It is hard to know what you mean by "medium", but I just prepped some small ones (about the size of a large lemon) and they will take 15-20 minutes steaming. I think that you should be okay with 20-30 mins for all but the largest, grapefruit sized artichokes.

              1. jmcarthur8 Mar 21, 2011 01:42 PM

                I don't know if anyone else ever does them this way, but I've always just rinsed them, wrapped them tightly in microwaveable plastic wrap and nuked them for about 5 minutes for 3 artichokes. Check one of them to see if the leaf pulls away easily and add a minute or two if you need to. I serve them with a bowl of homemade mayo and big napkins.

                1 Reply
                1. re: jmcarthur8
                  a
                  audreyhtx1 Mar 21, 2011 03:32 PM

                  Yep, I've been using the steamer bags for the microwave. The bags release moisture in such a way that you get perfectly evenly cooked veggies and they are never dripping wet which I hate.

                  For a large or jumbo artichoke, I cut it in half, rub with cut lemon and put un steamer bag. High for 8 minutes. Test the choke for doneness and microwave another 2 minutes if needed.

                  When I finally got brave enough to try the microwave steamer bag approach, I was so happy because it was so much quicker and easier to get done just right than pot steaming.

                  For medium artichokes you might be able to fit two per bag.

                2. j
                  jmnewel Mar 22, 2011 11:20 AM

                  I put the artichokes in a pan in which they will all fit closely upside down. No rack needed. I don't trim the prickly ends because I need that bit of leaf for use as a handle. Put a good inch or so of water in the pan, add a goodly splash of vinegar, cover, and bring to a boil. Then reduce heat so that the artichokes remain at a very low boil for anywhere from 30 to 60 minutes, depending on size. The size that is available most regularly in central California markets requires from 40 to 50 minutes. They are done when a knife inserted into the stem end meets no resistance. I squeeze them between two wooden spoons to drive out excess water and store them upright in the refrigerator. If the are served hot, I like them with a bit of browned butter. If room temp or cold, I like them with a lemony, mustardy, mayonnaise sort of sauce lightened with plain yogurt.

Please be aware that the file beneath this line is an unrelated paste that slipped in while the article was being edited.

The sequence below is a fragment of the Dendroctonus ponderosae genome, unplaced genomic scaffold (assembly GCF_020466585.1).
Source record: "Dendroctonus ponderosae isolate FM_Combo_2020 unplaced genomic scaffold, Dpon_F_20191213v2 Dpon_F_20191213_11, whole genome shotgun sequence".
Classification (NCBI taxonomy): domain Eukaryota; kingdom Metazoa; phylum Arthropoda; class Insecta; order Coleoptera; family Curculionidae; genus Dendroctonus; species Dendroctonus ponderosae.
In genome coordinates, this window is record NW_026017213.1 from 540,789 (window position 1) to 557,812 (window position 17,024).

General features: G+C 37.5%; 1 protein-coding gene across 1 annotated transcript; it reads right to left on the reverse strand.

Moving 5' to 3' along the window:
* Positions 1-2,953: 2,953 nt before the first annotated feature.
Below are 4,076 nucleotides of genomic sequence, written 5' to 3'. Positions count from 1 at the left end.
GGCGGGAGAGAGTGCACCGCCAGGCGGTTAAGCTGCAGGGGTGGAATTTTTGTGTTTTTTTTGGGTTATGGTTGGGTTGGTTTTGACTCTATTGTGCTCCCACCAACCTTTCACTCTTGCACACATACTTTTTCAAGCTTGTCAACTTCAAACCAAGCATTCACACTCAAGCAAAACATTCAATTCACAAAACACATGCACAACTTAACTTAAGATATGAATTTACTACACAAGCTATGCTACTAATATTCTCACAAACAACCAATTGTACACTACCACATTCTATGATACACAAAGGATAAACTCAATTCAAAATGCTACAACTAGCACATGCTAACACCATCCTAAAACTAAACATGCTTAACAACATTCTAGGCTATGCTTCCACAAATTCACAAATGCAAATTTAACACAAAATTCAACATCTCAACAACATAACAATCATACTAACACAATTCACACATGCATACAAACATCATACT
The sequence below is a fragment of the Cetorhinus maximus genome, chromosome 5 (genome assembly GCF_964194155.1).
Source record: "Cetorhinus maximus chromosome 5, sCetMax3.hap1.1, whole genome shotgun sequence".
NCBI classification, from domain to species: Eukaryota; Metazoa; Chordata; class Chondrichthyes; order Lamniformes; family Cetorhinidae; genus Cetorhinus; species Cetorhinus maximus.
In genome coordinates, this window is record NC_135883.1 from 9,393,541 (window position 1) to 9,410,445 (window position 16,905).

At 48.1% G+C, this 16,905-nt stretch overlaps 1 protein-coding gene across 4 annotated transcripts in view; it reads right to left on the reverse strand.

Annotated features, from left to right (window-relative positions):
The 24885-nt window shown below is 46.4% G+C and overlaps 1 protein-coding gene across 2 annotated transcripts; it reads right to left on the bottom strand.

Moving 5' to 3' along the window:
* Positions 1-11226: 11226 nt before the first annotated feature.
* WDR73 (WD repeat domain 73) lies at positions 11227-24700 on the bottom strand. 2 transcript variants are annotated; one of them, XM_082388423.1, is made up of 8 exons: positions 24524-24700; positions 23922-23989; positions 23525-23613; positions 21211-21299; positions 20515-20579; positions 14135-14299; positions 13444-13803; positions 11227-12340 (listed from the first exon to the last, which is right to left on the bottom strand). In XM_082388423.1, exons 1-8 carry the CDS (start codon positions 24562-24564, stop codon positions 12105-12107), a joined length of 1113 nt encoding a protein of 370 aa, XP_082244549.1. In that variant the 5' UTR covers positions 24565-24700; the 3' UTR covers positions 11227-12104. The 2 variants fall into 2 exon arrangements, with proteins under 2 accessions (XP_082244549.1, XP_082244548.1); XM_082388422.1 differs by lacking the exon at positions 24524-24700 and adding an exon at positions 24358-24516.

2 Replies
                  1. re: jmnewel
                    h
                    hazelhurst Mar 22, 2011 11:25 AM

                    Too late for the original poster but I thought I'd add one thing I did not see here: we always soaked the artichokes in a bowl with water and vinegar for about an hour or so. Then we used different water for the cooking. I guess thereer was a half-cup of vinegar in that mix...I've seen it referred to in other cook books occasionally. I half-suspect it was a means of getting critters to come out but there are some who say it fklavors up the things better. Personally, I don;t see much difference unless they sit for several hours but I still do it out of tradition.

                    1. re: hazelhurst
                      e
                      escondido123 Mar 22, 2011 11:44 AM

                      I understood you needed acidulated water to keep the cut parts of the artichoke from turning brown. Some people use vinegar, I used lemon because I think the flavor goes well with the artichoke. Although I use fresh water for the steaming/braising, I always toss in the squeezed lemon for extra flavor.

                  2. s
                    sparkareno Mar 22, 2011 11:56 AM

                    I toss a handful of peeled garlic cloves in the cooking water and then mash up the cooked garlic into my sauce. I never steam--I can't be bothered worrying about the pot boiling dry. I fit them into a pot as tightly as I can, stems down and add water almost to the top of the artichokes. Simmer for about 40 minutes. Some are done very quickly and I've had some take over an hour.

                    1 Reply
                    1. re: sparkareno
                      h
                      hazelhurst Mar 22, 2011 12:02 PM

                      I've gotten into nuking them and a really getting use to it. I can run them thru the office microwave. People eating a burger think I am crazy...but they laugh at my coffee cup of chili for breakfast, too...